The Hamptons have long been the weekend playground of artists, writers, and bohemians. The idyllic setting, just two hours from New York city (without traffic) is a lush little sliver of paradise, with crystal-clear water, pristine beaches, and a thriving arts scene. East Hampton is situated between South Hampton, Sag Harbor, and Montauk, making it the perfect weekend getaway to experience the best of the Hamptons. Thanks to Long Island’s rich agricultural tradition, East Hampton’s culinary scene is flush with bounty from farms, bakeries, and fishermen along the South Fork. Summer is the perfect time to visit, when the produce is ripe, the ocean has warmed up, and the long days mean plenty of time for exploring, dining, shopping, and gallery hopping.
From New York City, try to leave as early as possible to beat the rush hour traffic. In the evening, the tiny downtown of East Hampton comes alive, with shops and galleries open late and al fresco dining on the sidewalks. After checking in to your hotel or rental, cruise around town to a few of the galleries, including Eric Firestone Gallery, where you’ll get a chance to peek at the art world’s next big thing. The gallery shows works by well-established artists alongside up-and-comers.
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Whether you’re staying there or not, settle in for dinner at the Maidstone Inn, a boutique hotel that perfectly blends old-school Hamptons style with hipster upgrades. Dinner here puts a Scandinavian spin on classic dishes. You can’t go wrong with anything local—look for seafood, corn, tomatoes, or Long Island duck.
Wake up early and do as the locals do—join a workout class. Two popular options are Barry’s Bootcamp and Soulcycle. Once you’ve worked up a sweat (and possibly spotted a celebrity), keep the healthy routine going with a raw breakfast at Juice Press.
Get ready for the beach and hop on your bike to head to Main Beach. You can pack a picnic from Citarella Market in town, or have lunch at the Main Beach snack shack. Claim your spot on the sand, go for a dip, walk along the dunes, gawk at the McMansions, or just sit and people watch.
Once you’ve had your fill of sun, hop back on your bike and go for a ride to the LongHouse Reserve. The sculpture garden is an impressive 16 acres of works by artists like Dale Chihuly, Yoko Ono, and Buckminster Fuller. The grounds are serene and lush and you can easily spend a few hours exploring.
Head back to your hotel or rental after the LongHouse to get ready for dinner. Dine at one of East Hampton’s most notorious restaurants, Nick and Toni’s. The food is upscale Italian, with a focus on authenticity and fresh ingredients. It’s a pricey meal, but you’re not just paying for the food—the restaurant is the place for Hamptonites to see and be seen.
After dinner, head to trendy Moby’s for a drink out on the expansive lawn. If you’re not ready for the night to end, pick up a copy of one of the many local magazines to see what fundraisers, concerts, or shows are happening in town.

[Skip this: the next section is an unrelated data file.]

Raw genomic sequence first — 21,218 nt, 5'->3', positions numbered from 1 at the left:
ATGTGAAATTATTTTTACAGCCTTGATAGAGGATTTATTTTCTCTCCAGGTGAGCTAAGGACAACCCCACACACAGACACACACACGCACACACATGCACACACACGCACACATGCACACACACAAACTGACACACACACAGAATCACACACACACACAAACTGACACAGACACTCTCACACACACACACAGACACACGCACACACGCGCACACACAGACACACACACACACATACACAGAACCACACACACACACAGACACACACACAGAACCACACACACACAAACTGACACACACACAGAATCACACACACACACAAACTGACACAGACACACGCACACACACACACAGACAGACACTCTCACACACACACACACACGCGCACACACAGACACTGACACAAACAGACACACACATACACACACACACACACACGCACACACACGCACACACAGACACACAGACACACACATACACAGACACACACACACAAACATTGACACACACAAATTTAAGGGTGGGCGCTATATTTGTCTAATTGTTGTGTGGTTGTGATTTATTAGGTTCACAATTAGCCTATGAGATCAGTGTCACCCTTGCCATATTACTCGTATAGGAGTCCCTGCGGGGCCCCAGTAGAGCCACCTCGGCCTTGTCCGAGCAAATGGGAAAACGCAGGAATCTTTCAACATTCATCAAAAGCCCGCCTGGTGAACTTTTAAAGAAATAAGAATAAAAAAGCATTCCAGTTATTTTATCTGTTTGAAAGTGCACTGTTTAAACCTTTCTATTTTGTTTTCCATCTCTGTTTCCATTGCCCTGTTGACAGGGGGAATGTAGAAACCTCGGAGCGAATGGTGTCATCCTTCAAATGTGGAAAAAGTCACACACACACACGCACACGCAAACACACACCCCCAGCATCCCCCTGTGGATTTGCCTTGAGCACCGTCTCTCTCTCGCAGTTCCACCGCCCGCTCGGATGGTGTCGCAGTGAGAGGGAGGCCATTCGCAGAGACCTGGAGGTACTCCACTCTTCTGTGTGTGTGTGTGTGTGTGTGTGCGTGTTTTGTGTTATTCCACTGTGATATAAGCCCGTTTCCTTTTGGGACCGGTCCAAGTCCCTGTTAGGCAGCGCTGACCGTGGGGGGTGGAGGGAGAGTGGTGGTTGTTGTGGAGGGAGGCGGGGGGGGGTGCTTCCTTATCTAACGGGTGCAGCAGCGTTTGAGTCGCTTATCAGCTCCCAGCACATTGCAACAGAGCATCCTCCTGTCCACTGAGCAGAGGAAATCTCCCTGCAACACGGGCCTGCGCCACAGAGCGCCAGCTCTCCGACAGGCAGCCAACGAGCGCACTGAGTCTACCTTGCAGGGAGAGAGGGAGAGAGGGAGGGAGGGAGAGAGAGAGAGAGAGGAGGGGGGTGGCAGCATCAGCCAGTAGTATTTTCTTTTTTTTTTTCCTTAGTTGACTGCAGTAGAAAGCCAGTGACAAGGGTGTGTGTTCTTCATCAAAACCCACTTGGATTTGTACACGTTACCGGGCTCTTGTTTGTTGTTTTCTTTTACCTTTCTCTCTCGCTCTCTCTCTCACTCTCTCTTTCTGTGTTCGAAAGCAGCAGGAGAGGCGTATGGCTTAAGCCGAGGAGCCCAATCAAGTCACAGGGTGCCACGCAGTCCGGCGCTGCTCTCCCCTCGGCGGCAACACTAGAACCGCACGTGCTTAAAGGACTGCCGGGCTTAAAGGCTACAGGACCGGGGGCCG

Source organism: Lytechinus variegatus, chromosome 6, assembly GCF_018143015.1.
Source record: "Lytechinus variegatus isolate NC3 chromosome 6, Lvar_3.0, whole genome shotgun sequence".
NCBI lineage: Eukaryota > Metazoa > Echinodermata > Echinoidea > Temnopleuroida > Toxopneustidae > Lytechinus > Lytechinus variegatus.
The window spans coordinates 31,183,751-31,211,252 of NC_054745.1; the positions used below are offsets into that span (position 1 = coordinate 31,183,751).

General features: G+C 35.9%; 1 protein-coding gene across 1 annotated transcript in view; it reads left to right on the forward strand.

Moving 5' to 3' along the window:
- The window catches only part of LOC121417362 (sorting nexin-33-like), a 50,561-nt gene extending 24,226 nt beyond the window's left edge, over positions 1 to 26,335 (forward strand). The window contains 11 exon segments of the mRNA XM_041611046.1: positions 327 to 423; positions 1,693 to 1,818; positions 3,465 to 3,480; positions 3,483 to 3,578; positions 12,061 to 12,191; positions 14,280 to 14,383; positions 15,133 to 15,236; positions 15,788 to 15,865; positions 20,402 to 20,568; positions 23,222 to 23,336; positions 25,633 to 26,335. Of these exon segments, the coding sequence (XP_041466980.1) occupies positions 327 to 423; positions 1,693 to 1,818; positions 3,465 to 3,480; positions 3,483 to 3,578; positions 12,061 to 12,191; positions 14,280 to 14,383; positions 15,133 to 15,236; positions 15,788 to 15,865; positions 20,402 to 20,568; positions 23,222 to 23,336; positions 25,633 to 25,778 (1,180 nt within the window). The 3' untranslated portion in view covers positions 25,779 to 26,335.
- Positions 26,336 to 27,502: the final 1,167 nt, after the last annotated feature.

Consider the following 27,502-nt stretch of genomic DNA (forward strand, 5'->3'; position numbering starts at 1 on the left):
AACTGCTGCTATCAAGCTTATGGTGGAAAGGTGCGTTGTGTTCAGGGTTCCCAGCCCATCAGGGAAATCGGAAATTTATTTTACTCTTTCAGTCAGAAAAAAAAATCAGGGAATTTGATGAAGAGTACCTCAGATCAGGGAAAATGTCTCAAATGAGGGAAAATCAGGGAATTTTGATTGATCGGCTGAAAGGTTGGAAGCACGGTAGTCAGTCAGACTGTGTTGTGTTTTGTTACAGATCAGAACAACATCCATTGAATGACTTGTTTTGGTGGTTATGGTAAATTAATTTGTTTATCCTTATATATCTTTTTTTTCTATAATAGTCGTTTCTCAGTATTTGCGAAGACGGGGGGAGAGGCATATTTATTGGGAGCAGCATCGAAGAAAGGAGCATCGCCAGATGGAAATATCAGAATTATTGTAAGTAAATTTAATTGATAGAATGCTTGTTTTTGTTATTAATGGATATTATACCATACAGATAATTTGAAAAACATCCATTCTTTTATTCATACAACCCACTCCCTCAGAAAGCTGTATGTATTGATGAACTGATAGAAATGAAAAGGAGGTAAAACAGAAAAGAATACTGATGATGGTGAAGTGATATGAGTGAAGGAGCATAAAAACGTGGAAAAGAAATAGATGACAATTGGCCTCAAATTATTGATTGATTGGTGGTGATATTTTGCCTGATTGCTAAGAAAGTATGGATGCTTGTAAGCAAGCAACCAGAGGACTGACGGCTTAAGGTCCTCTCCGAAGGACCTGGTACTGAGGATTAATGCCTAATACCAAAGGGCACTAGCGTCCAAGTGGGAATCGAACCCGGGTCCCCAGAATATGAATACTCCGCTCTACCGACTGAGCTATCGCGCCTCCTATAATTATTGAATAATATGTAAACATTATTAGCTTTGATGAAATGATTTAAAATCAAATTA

Wake up and cancel out yesterday’s healthy breakfast with a couple of Dreesen’s donuts from Scoop du Jour. Head to the beach early and soak up your final rays of sun. Skip lunch in favor of an early dinner—a long bike ride or a short drive out to Napeague, halfway between Amagansett and Montauk. Eat dinner at either the Clam Shack or the Lobster Roll. There’s a fierce rivalry between the two restaurants that sit across the street from each other, but we don’t have a favorite. Just pick the one that has the best table available.
Where to Stay
The hip Maidstone Inn is one of the best choices for an easy East Hampton weekend, but there are two huge drawbacks: it’s prohibitively expensive and there’s no pool. For a more elegant (read: still expensive) vibe, get a room at either the Hedges Inn or the Baker House.
If you’re on a budget, however, the best option is AirBnB. There are some really cute cottages and guesthouses (with a pool!) that are a downright bargain.
When to Go
In July and August, the beach is peachy, the town is hopping, and the hotels and restaurants are full. Early September is still great beach weather, without all the summer people whose rentals end on Labor Day. October is quiet but still beautiful, and spring is lush. Do not under any circumstances visit during Memorial Day, Fourth of July, or Labor Day.
Getting to East Hampton is easy in theory, but it can be a nightmare. On a summer weekend (especially if it’s a holiday), the two-hour drive can take up to five hours. That said, driving is still one of the best options.
The Long Island Railroad has direct trains to the Hamptons from Penn Station in Manhattan and Hunterspoint in Queens. If you’re coming directly from either La Guardia or JFK, hop on a bus (or get a cab) to Jamaica Station in Queens and catch the train from there. There are six departures on Friday, and all of them are crowded—you might end up standing for the whole three-hour journey. If you’re taking the train, remember to pack light.
The Hampton Jitney has frequent buses that leave from stops in Manhattan and Brooklyn, but the buses are stuck in the same traffic-heavy routes as everybody else. Your best bet is to leave as early as possible on Friday (or better yet, Thursday).